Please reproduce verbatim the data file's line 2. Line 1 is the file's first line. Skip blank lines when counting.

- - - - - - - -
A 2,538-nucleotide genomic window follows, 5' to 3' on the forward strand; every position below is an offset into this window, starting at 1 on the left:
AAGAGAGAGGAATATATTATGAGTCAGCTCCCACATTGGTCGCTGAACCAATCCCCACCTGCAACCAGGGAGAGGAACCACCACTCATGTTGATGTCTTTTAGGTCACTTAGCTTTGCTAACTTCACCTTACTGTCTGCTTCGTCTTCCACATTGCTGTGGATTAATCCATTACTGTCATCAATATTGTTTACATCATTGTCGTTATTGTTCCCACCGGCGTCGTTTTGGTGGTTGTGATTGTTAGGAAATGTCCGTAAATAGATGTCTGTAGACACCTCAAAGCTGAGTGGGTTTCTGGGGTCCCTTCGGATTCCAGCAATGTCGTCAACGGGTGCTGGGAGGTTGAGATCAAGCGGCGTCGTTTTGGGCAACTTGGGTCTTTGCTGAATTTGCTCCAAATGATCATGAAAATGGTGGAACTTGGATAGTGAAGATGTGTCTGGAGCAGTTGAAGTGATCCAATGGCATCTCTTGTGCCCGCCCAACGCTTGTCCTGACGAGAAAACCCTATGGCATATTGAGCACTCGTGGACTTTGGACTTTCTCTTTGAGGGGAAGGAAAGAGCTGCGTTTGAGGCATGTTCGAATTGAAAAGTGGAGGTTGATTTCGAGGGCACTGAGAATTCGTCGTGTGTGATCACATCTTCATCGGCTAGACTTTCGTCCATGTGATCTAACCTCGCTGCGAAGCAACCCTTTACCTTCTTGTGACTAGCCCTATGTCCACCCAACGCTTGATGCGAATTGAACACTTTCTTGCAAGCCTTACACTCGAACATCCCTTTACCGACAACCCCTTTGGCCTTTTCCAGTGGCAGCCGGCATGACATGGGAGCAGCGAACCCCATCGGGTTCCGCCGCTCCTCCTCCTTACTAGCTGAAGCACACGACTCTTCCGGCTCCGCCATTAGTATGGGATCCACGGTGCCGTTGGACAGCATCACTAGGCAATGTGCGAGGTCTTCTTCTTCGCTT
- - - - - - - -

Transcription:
AAGAGAGAGGAATATATTATGAGTCAGCTCCCACATTGGTCGCTGAACCAATCCCCACCTGCAACCAGGGAGAGGAACCACCACTCATGTTGATGTCTTTTAGGTCACTTAGCTTTGCTAACTTCACCTTACTGTCTGCTTCGTCTTCCACATTGCTGTGGATTAATCCATTACTGTCATCAATATTGTTTACATCATTGTCGTTATTGTTCCCACCGGCGTCGTTTTGGTGGTTGTGATTGTTAGGAAATGTCCGTAAATAGATGTCTGTAGACACCTCAAAGCTGAGTGGGTTTCTGGGGTCCCTTCGGATTCCAGCAATGTCGTCAACGGGTGCTGGGAGGTTGAGATCAAGCGGCGTCGTTTTGGGCAACTTGGGTCTTTGCTGAATTTGCTCCAAATGATCATGAAAATGGTGGAACTTGGATAGTGAAGATGTGTCTGGAGCAGTTGAAGTGATCCAATGGCATCTCTTGTGCCCGCCCAACGCTTGTCCTGACGAGAAAACCCTATGGCATATTGAGCACTCGTGGACTTTGGACTTTCTCTTTGAGGGGAAGGAAAGAGCTGCGTTTGAGGCATGTTCGAATTGAAAAGTGGAGGTTGATTTCGAGGGCACTGAGAATTCGTCGTGTGTGATCACATCTTCATCGGCTAGACTTTCGTCCATGTGATCTAACCTCGCTGCGAAGCAACCCTTTACCTTCTTGTGACTAGCCCTATGTCCACCCAACGCTTGATGCGAATTGAACACTTTCTTGCAAGCCTTACACTCGAACATCCCTTTACCGACAACCCCTTTGGCCTTTTCCAGTGGCAGCCGGCATGACATGGGAGCAGCGAACCCCATCGGGTTCCGCCGCTCCTCCTCCTTACTAGCTGAAGCACACGACTCTTCCGGCTCCGCCATTAGTATGGGATCCACGGTGCCGTTGGACAGCATCACTAGGCAATGTGCGAGGTCTTCTTCTTCGCTT